I then went on a mission to find a restaurant that was close to my Riad or within a short taxi ride that served great food and also had music. You see I wanted to explore the nightlife in the area but I am not one for nightclubs so for me a restaurant with live or otherwise playing great music would be ideal. I found one about 4 minutes walk from the Riad and in truth how I stumbled on it was pretty amusing (well to me at least). I saw in my meanderings a dreadlocked white guy walking down the path and turning into what seemed to be a bar/cafe though it was hard to tell. I followed him because in my head, his locs indicated two things: reggae music and caribbean culture/food. Crazy I know but this is the power of images! anyway my instincts were correct! Not about the Caribbean food sadly but about the music! Yes for the win! The bar he turned into did play live music during the evenings and served food, so I had found the venue for my evening meal and entertainment.
The rest of the week followed in a similar fashion. I slept in late, had breakfast for lunch most days; went sightseeing for a few hours; lazed on the rooftop soaking up the rays of the sun and improving my melanin while reading, working sporadically on making a few goals a reality; watched birds perform aerobatic feats in formation and watched the sun set followed by a delicious dinner, then bed. I would like to take time here to acknowledge how accommodating the staff of the Riad were. At check in I was told breakfast closed at 10:00 a.m. I can only recall making it to breakfast one day during the stated times but no matter how late I arrived downstairs, it was to a greeting from the team working, questions about whether I had slept well and an enquiry if I would like to be served a late breakfast. All at no extra cost. This was service!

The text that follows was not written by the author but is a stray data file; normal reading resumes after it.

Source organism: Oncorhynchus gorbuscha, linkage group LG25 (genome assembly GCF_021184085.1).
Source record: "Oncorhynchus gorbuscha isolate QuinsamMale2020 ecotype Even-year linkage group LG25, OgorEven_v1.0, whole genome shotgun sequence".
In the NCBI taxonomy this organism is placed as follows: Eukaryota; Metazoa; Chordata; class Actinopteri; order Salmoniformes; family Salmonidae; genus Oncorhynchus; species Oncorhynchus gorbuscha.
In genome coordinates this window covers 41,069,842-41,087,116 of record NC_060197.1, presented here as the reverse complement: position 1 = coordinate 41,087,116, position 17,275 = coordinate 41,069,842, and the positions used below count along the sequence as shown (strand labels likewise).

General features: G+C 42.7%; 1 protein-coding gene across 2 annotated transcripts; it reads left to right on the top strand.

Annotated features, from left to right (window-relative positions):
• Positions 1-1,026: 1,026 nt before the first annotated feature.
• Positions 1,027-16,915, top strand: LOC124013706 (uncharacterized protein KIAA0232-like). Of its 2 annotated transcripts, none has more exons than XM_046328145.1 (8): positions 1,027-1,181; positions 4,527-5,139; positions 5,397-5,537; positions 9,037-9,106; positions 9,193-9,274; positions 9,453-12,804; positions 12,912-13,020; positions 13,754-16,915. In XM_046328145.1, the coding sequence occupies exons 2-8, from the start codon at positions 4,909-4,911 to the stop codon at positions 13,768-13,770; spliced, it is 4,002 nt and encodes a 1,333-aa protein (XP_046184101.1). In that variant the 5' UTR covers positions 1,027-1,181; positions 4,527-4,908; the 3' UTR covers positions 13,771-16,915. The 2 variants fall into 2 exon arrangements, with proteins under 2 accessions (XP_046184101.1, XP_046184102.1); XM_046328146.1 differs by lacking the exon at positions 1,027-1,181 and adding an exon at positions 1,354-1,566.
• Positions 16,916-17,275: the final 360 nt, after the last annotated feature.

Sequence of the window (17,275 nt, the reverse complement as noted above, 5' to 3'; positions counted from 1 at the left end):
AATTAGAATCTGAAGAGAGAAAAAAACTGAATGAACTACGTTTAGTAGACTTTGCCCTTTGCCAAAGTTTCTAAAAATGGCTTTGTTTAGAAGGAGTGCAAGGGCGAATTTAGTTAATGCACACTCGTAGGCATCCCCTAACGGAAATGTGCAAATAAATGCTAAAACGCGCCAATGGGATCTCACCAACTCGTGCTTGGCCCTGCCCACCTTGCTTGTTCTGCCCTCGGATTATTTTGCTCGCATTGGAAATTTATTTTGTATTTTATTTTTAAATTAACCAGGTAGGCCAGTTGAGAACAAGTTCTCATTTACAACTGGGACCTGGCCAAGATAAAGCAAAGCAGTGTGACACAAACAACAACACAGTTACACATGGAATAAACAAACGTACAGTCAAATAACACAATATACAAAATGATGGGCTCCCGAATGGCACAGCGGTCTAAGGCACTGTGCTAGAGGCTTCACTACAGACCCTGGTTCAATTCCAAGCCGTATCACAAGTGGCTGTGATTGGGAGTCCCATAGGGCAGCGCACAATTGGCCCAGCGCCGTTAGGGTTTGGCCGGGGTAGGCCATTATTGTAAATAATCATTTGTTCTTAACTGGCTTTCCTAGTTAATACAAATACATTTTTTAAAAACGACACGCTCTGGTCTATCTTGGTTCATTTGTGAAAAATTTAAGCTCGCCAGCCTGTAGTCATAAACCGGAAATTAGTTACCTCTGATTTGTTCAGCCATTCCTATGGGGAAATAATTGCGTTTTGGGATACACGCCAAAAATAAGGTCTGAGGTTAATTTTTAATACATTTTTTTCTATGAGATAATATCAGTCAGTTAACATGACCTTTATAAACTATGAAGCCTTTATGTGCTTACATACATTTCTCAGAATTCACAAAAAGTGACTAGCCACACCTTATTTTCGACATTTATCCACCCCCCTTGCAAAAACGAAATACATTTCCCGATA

I stayed in Fes for six nights but in reality Fes can be seen thoroughly in around two days, but I didn’t travel to Fes to be a tourist for a few days. I wanted to rest and relax and this was exactly the experience I had. This was exactly what I needed at this time and Fes offered it in spades. Too soon it was the last night and though I would miss this place and definitely return in future, I was also ready to go home. Jadore Fes and Au revoir.
The links used in this article are not sponsored and the content are fully my own views.